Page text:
Reform of the Common European Asylum System and Resettlement a) Dublin Regulation: b) Reception Conditions Directive: c) Qualification Regulation: d) Asylum Procedure Regulation: e) Eurodac Regulation: f) EU Asylum Agency Regulation: g) Resettlement Framework Regulation:



Document­datum 30-05-2018
Publicatie­datum 31-05-2018
Kenmerk 9520/18
Van Presidency
Externe link origineel bericht
Originele document in PDF



Council of the European Union Brussels, 30 May 2018 (OR. en)


Interinstitutional Files: 2016/0131 (COD) i

2016/0132 (COD) i 2016/0133 (COD) i

2016/0222 (COD) i ASILE 31

2016/0223 (COD) i ASIM 57 CSC 172

2016/0224 (COD) i EURODAC 7

2016/0225 (COD) i ENFOPOL 286 RELEX 480



From: Presidency

To: Council

No. prev. doc.: 8715/1/16 REV 1 ASILE 11 CODEC 613

11318/1/16 REV 1 ASILE 28 CODEC 1078 11316/16 ASILE 26 CODEC 1076 + ADD 1 11317/16 ASILE 27 CODEC 1077 + ADD 1 + ADD 2 8765/1/16 REV 1 ASILE 13 EURODAC 3 ENFOPOL 132 CODEC 630 8742/16 ASILE 12 CODEC 619 11313/16 ASIM 107 RELEX 650 COMIX 534 CODEC 1073

Subject: Reform of the Common European Asylum System and Resettlement

  • a) 
    Dublin Regulation: Proposal for a Regulation of the European Parliament and of the Council establishing the criteria and mechanisms for determining the Member State responsible for examining an application for international protection lodged in one of the Member States by a third-country national or a stateless person (recast) (First reading) b) Reception Conditions Directive: Proposal for a Directive of the European Parliament and of the Council laying down standards for the reception of applicants for international protection (recast) (First reading) c) Qualification Regulation: Proposal for a Regulation of the European Parliament and of the Council on standards for the qualification of third-country nationals or stateless persons as beneficiaries of international protection, for a uniform status for refugees or for persons eligible for subsidiary protection and for the content of the protection granted and amending Council Directive 2003/109/EC i of 25 November 2003 concerning the status of third-country nationals who are long-term residents (First reading) d) Asylum Procedure Regulation: Proposal for a Regulation of the European Parliament and of the Council establishing a common procedure for international protection in the Union and repealing Directive 2013/32 i/EU (First reading) e) Eurodac Regulation: Proposal for a Regulation of the European Parliament and of the Council on the establishment of 'Eurodac' for the comparison of fingerprints for the effective application of [Regulation (EU) No 604/2013 i establishing the criteria and mechanisms for determining the Member State responsible for examining an application for international protection lodged in one of the Member States by a third-country national or a stateless person], for identifying an illegally staying third-country national or stateless person and on requests for the comparison with Eurodac data by Member States' law enforcement authorities and Europol for law enforcement purposes (recast) f) EU Asylum Agency Regulation: Proposal for a Regulation of the European Parliament and of the Council on the European Union Agency for Asylum and repealing Regulation (EU) No 439/2010 i (First reading) g) Resettlement Framework Regulation: Proposal for a Regulation of the European Parliament and of the Council establishing a Union Resettlement Framework and amending Regulation (EU) No 516/2014 i of the European Parliament and the Council (First reading) = Policy debate / Progress report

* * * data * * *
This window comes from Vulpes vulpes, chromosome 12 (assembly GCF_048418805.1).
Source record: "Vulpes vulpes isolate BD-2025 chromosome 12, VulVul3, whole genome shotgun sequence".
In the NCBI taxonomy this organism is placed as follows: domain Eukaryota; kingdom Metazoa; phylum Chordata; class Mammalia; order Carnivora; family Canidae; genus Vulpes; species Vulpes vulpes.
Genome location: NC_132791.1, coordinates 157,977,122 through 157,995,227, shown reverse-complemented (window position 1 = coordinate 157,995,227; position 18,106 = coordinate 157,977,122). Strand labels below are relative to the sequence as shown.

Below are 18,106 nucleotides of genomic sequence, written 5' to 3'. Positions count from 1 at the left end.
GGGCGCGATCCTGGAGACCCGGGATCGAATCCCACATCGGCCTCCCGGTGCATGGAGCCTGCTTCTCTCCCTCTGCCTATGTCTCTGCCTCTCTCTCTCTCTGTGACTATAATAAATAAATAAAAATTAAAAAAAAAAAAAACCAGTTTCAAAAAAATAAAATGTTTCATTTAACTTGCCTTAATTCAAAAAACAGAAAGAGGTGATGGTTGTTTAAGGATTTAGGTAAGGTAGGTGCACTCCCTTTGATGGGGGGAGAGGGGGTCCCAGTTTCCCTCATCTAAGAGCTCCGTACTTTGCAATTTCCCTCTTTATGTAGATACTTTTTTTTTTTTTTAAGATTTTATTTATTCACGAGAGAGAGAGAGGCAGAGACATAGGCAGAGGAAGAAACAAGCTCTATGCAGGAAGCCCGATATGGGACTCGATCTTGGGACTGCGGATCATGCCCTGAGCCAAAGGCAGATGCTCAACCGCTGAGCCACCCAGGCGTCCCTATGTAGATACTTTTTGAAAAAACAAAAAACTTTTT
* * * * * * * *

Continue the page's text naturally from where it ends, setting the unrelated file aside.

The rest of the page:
• 1. 
    On 4 May and 13 July 2016, the Commission submitted seven legislative proposals aimed at reforming the Common European Asylum System (CEAS). This package included the recast of the Dublin Regulation and of the Eurodac Regulation, a proposal for a Regulation on the establishment of the European Union Agency for Asylum (EUAA), a proposal for a

    Regulation establishing a common procedure for international protection in the EU, a proposal for a Qualification Regulation, the recast of the Reception Conditions Directive and a proposal for a Regulation establishing a Union Resettlement Framework.

  • 2. 
    The Bulgarian Presidency has taken forward the examination of the above-mentioned proposals, initiated by the Netherlands Presidency and continued by the Slovak, the Maltese and the

    Estonian Presidencies. The current progress report builds on the previous report presented to the Council on 8 December 2017, as set out in document 15057/1/17.


  • A. 
  • 3. 
    At its meeting in October 2017, the European Council welcomed the progress achieved so far on the reform of the Common European Asylum System and called for further convergence towards an agreement which strikes the right balance between responsibility and solidarity and ensures

    resilience to future crises, in line with its June 2017 conclusions. In its conclusions, the European Council also stated that it would return to this matter at its meeting in December, and would seek to reach a consensus during the first half of 2018.

9520/18 ZH-MC-AB-AP-JNG- 2 4. Following the discussion held among Leaders at their meeting on 14-15 December 2017, the

Bulgarian Presidency, guided by the framework set out by the European Council, convened meetings of experts in the format of the Friends of Presidency under the Strategic Committee on Immigration, Frontiers and Asylum (SCIFA) to discuss the text of the Dublin Regulation. Seven two or three-day meetings were held in this format between 15 January and 8 May. The key issues identified have been regularly submitted to Coreper for discussion and further guidance, in order to contribute to the process of seeking a consensus in line with the request by the European Council. In addition, two JHA Counsellors meetings were held on 18 May and 28 May.